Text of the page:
Whole grainsGrains are the seeds of plants, and whole grains consist of out of the bran, endosperm and germ. The bran is the outer layer of the seed and contains fibre, B vitamins, minerals and phyto nutrients. The endosperm is the bulk of the seed and contains the starches and proteins, as well as some B vitamins. The germ is the part which produces the sprout and contains B vitamins, vitamin E, minerals, fats and phyto nutrients. Refined grains like white flour or white rice only consists of the endosperm and loses up to 80% of its nutritional value.

Less processed is always better but it’s not necessary to be too strict. If your generally healthy and don’t have a sedentary lifestyle you should be able to handle some refined grains. If we look at Asia for example, there are a few billion people living on a traditional diet based on white rice, and they maintain their health pretty well. You can offset the negative effects of refined grains by combining them in a meal with some fibre rich produce, like beans.

Whole grains as the main part of your meal will ensure that you won’t eat too much. The high fibre content will fill up your stomach and makes it self-limiting. Starches only contribute 1 calorie per gram opposed to fat, which contains 9 calories per gram and adds no bulk.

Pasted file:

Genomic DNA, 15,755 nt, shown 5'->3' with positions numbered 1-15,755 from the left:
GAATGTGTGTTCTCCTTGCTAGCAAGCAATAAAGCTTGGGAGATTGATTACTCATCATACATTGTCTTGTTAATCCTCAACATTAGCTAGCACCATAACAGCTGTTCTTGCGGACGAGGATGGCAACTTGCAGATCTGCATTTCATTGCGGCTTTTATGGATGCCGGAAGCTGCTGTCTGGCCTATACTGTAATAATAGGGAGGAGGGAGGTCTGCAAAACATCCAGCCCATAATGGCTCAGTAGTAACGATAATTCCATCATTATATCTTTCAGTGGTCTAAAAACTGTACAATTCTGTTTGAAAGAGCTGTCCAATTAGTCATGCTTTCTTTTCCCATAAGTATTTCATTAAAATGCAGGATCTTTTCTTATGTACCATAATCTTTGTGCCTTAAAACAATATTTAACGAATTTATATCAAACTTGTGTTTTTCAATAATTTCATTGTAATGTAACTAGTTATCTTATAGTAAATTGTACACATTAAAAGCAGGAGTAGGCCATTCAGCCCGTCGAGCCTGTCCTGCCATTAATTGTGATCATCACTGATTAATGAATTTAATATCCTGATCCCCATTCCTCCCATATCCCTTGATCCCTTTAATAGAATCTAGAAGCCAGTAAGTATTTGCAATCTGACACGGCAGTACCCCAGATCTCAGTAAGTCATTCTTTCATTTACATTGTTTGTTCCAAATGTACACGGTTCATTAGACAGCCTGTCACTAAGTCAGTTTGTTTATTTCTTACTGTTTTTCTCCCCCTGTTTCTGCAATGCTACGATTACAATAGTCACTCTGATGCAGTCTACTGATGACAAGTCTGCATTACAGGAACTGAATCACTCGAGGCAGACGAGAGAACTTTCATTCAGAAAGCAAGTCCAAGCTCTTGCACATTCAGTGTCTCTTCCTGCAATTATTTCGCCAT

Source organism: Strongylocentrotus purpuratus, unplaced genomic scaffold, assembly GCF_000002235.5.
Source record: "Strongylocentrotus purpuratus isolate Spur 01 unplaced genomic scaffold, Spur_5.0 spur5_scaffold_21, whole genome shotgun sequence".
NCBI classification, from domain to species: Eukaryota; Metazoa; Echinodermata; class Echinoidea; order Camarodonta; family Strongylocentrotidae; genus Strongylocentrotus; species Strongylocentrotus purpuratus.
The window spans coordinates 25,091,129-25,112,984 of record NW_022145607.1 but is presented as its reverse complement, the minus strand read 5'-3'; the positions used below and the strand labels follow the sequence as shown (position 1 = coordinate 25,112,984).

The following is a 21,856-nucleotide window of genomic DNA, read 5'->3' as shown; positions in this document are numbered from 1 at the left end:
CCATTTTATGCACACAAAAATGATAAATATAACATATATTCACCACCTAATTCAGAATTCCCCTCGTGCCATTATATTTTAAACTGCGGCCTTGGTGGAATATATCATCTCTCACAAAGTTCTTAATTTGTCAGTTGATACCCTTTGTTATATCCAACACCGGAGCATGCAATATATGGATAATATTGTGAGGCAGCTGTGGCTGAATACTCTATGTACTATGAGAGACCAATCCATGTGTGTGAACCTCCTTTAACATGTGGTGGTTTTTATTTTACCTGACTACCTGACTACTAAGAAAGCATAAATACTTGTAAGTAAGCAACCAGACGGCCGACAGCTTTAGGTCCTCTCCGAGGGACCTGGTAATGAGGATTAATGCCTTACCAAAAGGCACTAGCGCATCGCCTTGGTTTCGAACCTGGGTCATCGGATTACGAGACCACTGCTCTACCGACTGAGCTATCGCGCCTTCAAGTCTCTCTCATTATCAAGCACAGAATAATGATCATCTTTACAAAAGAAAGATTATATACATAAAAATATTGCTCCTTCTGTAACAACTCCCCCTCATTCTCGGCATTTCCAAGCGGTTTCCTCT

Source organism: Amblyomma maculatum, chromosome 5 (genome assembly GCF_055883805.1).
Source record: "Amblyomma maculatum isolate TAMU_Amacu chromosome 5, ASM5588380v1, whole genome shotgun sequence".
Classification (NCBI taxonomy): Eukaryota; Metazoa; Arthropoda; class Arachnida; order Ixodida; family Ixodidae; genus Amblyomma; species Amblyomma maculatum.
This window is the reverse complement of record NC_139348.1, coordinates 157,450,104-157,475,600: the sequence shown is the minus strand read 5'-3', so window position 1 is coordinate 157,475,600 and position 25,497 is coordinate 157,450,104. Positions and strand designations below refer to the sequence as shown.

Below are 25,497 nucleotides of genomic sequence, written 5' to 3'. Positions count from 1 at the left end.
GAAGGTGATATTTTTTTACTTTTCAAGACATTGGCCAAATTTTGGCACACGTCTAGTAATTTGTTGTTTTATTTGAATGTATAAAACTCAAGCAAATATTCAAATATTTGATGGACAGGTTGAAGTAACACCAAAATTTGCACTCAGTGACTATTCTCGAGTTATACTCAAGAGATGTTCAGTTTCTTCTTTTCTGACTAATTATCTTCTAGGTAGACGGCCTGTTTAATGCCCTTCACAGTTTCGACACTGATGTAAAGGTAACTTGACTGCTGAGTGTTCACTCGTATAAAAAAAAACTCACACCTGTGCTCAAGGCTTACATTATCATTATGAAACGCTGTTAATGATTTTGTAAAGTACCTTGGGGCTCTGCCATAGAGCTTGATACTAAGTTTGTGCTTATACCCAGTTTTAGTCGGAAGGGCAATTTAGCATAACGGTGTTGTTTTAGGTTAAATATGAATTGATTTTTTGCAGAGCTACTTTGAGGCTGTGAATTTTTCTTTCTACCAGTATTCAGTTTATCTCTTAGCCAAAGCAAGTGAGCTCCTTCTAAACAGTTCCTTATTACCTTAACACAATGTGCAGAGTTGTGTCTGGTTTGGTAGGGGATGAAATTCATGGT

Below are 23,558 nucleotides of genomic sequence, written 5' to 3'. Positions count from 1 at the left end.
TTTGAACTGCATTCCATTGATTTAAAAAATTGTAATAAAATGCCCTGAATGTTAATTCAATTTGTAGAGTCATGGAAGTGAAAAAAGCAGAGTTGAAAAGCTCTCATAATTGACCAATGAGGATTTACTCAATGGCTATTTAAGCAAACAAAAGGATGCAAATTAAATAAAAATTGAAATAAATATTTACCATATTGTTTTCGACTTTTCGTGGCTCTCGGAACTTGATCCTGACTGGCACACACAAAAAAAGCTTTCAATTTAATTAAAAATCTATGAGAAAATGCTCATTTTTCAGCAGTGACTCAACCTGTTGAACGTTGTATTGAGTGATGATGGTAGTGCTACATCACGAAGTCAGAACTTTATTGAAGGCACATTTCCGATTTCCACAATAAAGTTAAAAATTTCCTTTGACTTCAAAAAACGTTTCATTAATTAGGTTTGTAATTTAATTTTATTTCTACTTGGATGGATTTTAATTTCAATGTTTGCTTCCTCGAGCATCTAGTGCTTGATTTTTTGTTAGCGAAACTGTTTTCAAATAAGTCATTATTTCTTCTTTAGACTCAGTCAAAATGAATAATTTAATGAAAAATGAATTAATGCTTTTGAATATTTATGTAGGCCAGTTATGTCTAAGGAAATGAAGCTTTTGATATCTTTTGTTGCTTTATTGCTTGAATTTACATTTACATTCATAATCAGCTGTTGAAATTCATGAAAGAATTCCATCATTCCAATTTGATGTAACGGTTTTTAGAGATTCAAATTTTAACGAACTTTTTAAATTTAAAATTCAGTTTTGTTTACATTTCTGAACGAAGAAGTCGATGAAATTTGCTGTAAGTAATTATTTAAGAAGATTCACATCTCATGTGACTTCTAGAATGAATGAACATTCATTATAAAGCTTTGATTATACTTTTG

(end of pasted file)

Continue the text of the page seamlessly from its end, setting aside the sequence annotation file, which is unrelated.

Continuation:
Milled grains are mostly used to make bread. Bread can be made with only four ingredients, wheat flour, water, yeast and some salt. The milling of whole grains to make flour increases the calories almost threefold and all other nutrients go down. White flour has the fibrous bran removed, which contains hardly any calories but lots of nutrients. By removing the fibres, the sugars in the wheat starch get easier and faster for the body to absorb. As a result, it will disturb your blood sugar levels in a similar way sugar does. White flour bakes into softer and lighter loaves, but these are nutritionally deficient.

The most expensive ingredient of bread is the time it takes to make a proper bread. Commercial bakery’s speed up the bread making process by using all kinds of additives like stabilizers, dough conditioners, bleaching agents and other chemicals. For some breads, they add back broken pieces of the whole grains, listed in the ingredients as wheat bran or cracked wheat. This gives white bread the appearance of a healthy whole wheat bread, but these breads affect your blood sugar pretty much in the same way as white bread.

Always look for 100% whole wheat on the label and choose the loaves with the least additives, and the best thing is off course to make your own.